MySQL is the most widely used open-source database management system used to keep and retrieve data for a broad variety of famous applications. In Debian 10, MariaDB comes with by default as a drop-in replacement for MySQL and in most cases, MariaDB works well.
If you want features only found in MySQL, then you need to install it from the official MySQL APT repositories as shown in this article.
Step 1: Adding the MySQL Software Repository
To install the latest version of MySQL, you need to download and install the MySQL APT repository comes in
.deb the package that manages to configure and install the MySQL software repositories on your Debian system.
$ cd /tmp $ wget https://dev.mysql.com/get/mysql-apt-config_0.8.13-1_all.deb $ sudo dpkg -i mysql-apt-config_0.8.13-1_all.deb
During the package installation, you will be prompted to configure the MySQL APT repository to select the versions of the MySQL server and other components that you want to install. Leave the default option to install the latest version. Once you are done, click Enter or go to OK and hit Enter.
Step 2: Installing MySQL on Debian 10
After adding the MySQL APT repository, update the APT packages cache and install the MySQL server package, which will also install the packages for the client and for the database common files as follows.
$ sudo apt update $ sudo apt install mysql-server
During the installation of the package, a package configuration dialog window will show up, asking you to set a database root user password for your MySQL. Enter a secure and strong password then confirm it by re-entering it.
Then read about the new authentication system based on SHA256-based password methods, used by MySQL and click Ok. And choose the default authentication plugin you want to use (leave the default option to use the recommended plugin) and hit the Enter button to complete the installation process.
When the package installation is complete, the installer triggers systemd to automatically start the MySQL service and configures it to start at system boot. To make sure that the MySQL service is up and running, verify its status using the following command.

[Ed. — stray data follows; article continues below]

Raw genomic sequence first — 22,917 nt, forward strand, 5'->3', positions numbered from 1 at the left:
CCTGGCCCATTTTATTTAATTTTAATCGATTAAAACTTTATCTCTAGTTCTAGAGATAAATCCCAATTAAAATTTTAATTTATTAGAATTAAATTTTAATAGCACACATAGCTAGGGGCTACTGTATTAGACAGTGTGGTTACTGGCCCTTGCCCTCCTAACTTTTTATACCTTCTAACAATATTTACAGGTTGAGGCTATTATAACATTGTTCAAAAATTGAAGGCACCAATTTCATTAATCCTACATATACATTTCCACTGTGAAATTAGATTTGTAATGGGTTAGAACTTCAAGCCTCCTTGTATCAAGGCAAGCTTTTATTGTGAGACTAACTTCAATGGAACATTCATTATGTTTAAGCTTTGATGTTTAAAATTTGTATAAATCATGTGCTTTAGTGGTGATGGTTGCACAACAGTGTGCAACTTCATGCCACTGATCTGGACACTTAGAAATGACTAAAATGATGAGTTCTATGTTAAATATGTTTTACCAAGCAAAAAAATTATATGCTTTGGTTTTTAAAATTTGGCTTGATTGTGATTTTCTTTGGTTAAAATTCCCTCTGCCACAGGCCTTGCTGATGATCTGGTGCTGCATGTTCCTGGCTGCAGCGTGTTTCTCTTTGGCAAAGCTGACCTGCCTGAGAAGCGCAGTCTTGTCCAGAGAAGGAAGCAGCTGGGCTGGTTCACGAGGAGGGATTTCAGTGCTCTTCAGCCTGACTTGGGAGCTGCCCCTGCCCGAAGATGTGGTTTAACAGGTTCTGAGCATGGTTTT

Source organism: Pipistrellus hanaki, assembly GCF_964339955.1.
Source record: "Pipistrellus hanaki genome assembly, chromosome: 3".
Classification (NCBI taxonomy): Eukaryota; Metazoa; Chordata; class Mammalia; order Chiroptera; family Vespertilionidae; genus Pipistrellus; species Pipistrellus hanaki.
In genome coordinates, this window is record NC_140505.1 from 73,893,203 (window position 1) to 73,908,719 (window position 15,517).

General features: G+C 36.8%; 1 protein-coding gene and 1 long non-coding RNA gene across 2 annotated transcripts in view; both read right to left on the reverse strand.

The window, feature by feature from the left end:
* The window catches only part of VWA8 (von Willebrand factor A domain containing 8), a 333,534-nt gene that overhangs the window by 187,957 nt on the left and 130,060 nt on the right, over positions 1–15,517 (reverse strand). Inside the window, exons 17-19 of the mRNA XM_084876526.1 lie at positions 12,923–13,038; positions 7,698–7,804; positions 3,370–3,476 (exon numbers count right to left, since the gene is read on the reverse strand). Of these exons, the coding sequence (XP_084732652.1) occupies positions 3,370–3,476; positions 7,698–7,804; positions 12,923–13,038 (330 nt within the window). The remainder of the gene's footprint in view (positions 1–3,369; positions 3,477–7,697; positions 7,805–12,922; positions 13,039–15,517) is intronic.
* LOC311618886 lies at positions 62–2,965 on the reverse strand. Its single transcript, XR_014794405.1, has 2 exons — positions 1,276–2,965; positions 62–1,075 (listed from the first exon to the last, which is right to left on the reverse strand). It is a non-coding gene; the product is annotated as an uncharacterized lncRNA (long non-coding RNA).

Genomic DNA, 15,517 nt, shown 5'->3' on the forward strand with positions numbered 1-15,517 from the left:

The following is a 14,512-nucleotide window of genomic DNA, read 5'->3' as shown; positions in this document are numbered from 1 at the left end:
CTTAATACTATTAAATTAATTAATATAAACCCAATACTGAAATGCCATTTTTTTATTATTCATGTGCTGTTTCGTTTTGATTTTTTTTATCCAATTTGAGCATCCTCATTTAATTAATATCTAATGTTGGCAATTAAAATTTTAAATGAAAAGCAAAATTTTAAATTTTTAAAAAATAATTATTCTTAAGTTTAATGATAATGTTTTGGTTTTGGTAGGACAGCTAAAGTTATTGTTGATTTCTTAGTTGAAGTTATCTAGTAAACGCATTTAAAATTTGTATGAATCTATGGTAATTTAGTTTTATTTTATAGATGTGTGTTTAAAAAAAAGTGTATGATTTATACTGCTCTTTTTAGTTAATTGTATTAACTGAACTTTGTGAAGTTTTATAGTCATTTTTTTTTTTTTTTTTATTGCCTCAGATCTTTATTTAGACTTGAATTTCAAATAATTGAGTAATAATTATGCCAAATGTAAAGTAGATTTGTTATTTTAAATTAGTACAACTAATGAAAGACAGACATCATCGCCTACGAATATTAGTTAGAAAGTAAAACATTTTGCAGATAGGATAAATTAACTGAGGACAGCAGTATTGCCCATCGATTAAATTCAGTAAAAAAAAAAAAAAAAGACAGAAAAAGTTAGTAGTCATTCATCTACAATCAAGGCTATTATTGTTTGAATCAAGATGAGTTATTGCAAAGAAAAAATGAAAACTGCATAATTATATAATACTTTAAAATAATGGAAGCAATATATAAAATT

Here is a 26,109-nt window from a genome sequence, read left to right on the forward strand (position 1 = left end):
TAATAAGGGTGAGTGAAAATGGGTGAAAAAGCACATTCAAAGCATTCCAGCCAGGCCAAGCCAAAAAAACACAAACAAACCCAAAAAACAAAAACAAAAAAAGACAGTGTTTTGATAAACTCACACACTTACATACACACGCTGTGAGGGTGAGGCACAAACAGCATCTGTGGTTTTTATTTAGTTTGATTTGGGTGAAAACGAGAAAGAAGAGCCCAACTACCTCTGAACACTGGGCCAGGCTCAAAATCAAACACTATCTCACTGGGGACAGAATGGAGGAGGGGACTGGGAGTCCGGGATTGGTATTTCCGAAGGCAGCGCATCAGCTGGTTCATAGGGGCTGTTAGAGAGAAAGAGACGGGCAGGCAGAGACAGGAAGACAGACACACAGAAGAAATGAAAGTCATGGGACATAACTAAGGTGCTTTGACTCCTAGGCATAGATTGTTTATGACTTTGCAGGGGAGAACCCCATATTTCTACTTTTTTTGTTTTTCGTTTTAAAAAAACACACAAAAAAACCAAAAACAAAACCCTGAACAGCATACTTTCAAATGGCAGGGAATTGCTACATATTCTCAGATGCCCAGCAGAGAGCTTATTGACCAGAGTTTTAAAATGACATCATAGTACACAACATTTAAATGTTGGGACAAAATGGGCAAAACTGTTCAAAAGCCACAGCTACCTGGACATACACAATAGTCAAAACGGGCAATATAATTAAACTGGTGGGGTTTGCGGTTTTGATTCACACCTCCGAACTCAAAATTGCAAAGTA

$ sudo systemctl status mysql
● mysql.service - MySQL Community Server Loaded: loaded (/lib/systemd/system/mysql.service; enabled; vendor preset: enabled) Active: active (running) since Thu 2019-08-01 06:20:12 UTC; 3s ago Docs: man:mysqld(8) http://dev.mysql.com/doc/refman/en/using-systemd.html Process: 2673 ExecStartPre=/usr/share/mysql-8.0/mysql-systemd-start pre (code=exited, status=0/SUCCESS) Main PID: 2709 (mysqld) Status: "Server is operational" Tasks: 39 (limit: 4915) Memory: 378.4M CGroup: /system.slice/mysql.service └─2709 /usr/sbin/mysqld Aug 01 06:20:10 tecmint systemd: Starting MySQL Community Server... Aug 01 06:20:12 tecmint systemd: Started MySQL Community Server.
There are several other systemctl commands that you need to know to manage (start, restart, stop, and reload) the MySQL service where necessary, these are:
$ sudo systemctl start mysql $ sudo systemctl restart mysql $ sudo systemctl stop mysql $ sudo systemctl reload mysql
Step 3: Securing MySQL in Debian 10
Any fresh MySQL server deployment is insecure by default and to improve the security of your MySQL server instance, you need to run the mysql_secure_installation shell script which prompts you to determine which actions to perform.
$ sudo mysql_secure_installation
Then answer the questions correctly by reading the description of each. First, enter the root user password you set during the package installation. Then you can select
y (for YES) or
n (for No) to use or not to use the VALIDATE PASSWORD component, respectively.
no when asked to set a new root user password (which you already set during the package installation). Then carefully follow the other prompts and select
y (for YES) to remove anonymous users, disallow remote root login, remove the test database and reload the privileges table.
Step 4: Testing MySQL Installation
After securing your MySQL server deployment, you can start using it for storing data for your websites or web applications. To access the MySQL shell, run the following command (enter the MySQL root password when prompted as shown in the following screenshot):
$ mysql -u root -p
You will also find these following guides about MySQL useful:
- 12 MySQL/MariaDB Security Best Practices for Linux
- How to Reset Root Password in MySQL 8.0
- Useful Commandline Tools to Monitor MySQL Performance in Linux
In this article, we have explained how to install the latest version of MySQL database server in Debian 10. If you have any queries about this article, do send us via the feedback form below.